Kiss of Life
3 out of 5 stars
R E V I E W   B Y   R I C H   C L I N E
Kiss of Life With a dreamlike approach to her themes and story, first-timer Young takes a surreal and sensitive look at the bonds of love. In London, Helen (Dapkunaite) is trying to hold her family together while her husband John (Mullan) is in a remote corner of Bosnia working for a relief agency. Her surly teen daughter (Findlay) and bratty little-brother son (Martin) are feuding, while her father (Warner) seems stunned by the weight of years. She wishes her husband could come home ... and he senses this, so begins a difficult journey across Europe. The hitch is that Helen has just been injured in a serious accident and has to face all this from beyond consciousness--is she dead or in a coma? Does she even know?

Young weaves these parallel stories beautifully, editing between the real world and the subconscious longings of all five characters with lyrical artistry that draws us in and triggers emotional responses as we recognise familiar experiences and feelings. The film has an intriguingly driving narrative, and yet it's also ethereal and gritty at the same time. The editing is both fluid and jarring, cutting between the family's bewilderment, Helen's serene presence and John's epic journey as he meets various people along the way who seem to speak for Helen. This bizarre structure somehow cuts through to give us an emotionally resonant examination of the unpredictability of life. And the connections between these characters go far beyond physical presence! It helps that the entire cast rises to the challenge--the script is sparse with dialog, leaving the actors' faces to convey their thoughts and feelings. Dapkunaite is a powerful, almost angelic presence; and Mullan is superb as always, taking us with him along the road. And it's powerful stuff, a cinematic poem that brushes against the ironies of families/refugees in a multi-cultural world. There's also an impending, hopeful urgency as the story builds to a resolution. Yes, it's very strange, but it's also lovely, evocative and very moving if you let it inside you.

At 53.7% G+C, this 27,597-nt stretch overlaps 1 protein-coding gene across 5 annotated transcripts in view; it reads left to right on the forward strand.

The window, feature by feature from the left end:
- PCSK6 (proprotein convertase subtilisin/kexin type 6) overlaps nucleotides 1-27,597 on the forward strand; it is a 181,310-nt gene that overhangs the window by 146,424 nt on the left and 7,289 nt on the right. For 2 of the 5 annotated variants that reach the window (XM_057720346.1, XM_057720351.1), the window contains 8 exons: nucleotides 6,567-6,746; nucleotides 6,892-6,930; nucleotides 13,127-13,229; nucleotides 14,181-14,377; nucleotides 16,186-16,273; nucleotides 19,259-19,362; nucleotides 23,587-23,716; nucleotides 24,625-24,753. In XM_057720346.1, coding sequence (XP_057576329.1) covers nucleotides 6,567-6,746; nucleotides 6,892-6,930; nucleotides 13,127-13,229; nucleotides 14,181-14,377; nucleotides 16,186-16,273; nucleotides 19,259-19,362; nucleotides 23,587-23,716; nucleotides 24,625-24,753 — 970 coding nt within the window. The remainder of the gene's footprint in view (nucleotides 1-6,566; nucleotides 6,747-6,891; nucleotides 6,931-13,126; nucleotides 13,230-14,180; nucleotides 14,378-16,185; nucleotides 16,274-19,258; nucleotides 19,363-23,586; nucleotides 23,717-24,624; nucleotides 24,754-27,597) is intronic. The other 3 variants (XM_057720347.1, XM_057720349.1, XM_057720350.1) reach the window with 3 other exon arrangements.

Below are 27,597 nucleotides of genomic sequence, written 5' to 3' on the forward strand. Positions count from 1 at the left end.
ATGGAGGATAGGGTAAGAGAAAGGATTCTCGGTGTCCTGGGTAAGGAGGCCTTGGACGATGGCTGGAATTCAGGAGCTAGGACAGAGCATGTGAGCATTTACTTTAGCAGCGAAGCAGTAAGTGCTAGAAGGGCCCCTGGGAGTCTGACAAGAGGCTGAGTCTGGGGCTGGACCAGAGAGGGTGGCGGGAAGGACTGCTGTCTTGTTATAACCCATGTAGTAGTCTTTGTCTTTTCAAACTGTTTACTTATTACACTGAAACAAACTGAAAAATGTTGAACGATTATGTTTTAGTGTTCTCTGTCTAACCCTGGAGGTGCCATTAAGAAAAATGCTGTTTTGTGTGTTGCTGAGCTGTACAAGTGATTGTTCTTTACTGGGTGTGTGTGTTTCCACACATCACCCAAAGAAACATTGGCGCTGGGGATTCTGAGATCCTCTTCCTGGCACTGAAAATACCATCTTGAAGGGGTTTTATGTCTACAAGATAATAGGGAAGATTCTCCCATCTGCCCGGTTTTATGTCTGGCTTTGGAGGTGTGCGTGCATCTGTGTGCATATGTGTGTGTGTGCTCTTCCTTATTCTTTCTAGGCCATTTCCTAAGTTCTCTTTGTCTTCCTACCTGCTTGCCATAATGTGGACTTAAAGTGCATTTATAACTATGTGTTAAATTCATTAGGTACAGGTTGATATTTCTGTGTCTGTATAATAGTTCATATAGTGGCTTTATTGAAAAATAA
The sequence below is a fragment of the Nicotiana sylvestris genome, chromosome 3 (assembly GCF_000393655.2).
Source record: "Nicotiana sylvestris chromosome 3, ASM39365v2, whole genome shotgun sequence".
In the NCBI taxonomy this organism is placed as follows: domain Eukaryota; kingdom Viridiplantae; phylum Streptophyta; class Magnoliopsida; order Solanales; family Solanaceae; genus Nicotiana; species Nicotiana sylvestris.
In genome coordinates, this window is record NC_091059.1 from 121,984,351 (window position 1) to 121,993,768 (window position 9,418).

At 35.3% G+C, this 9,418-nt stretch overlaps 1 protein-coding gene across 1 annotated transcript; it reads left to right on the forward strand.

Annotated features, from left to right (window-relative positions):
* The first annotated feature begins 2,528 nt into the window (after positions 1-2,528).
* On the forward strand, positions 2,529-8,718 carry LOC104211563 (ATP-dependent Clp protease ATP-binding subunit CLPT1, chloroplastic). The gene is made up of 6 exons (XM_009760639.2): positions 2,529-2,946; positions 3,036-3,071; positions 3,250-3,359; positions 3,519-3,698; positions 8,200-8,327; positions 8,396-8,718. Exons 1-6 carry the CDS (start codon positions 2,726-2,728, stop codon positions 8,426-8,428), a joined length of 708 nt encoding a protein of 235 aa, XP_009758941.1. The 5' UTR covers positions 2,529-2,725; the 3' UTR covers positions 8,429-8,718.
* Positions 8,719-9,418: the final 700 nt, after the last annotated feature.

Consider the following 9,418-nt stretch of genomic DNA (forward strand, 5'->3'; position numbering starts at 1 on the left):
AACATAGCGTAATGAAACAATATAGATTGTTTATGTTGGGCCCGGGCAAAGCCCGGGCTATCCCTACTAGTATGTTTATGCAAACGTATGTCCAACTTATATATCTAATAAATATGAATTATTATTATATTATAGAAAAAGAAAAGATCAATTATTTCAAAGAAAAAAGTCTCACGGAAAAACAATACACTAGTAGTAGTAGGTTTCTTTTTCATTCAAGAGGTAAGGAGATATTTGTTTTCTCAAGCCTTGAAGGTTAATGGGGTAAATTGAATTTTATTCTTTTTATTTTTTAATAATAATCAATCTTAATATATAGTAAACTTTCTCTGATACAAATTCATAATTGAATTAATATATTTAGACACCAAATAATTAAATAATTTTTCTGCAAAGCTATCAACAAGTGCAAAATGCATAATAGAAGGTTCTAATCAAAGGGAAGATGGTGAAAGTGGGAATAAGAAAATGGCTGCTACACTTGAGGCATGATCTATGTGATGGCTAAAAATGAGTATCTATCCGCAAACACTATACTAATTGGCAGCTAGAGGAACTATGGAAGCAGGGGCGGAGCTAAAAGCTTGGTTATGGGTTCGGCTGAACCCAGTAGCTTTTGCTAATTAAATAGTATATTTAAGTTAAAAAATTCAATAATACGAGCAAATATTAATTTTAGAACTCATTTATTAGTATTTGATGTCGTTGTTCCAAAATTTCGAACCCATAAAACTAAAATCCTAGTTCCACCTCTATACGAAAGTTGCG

cert 12tbc adult themes, some violence 22.Sep.03

dir-scr Emily Young
with Peter Mullan, Ingeborga Dapkunaite, David Warner, James E Martin, Millie Findlay, Gemma Jones, Marinko Prga, Barbara Rocco, Ivan Bijuk, Dragica Sreckovic, Elizabeth Powell, Rosie Wiggins
release UK 2.Jan.04
BBC Films
03/UK 1h26

See you in my dreams: Mullan and Dapkunaite.

mullan warner
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2003 by Rich Cline, Shadows on the Wall

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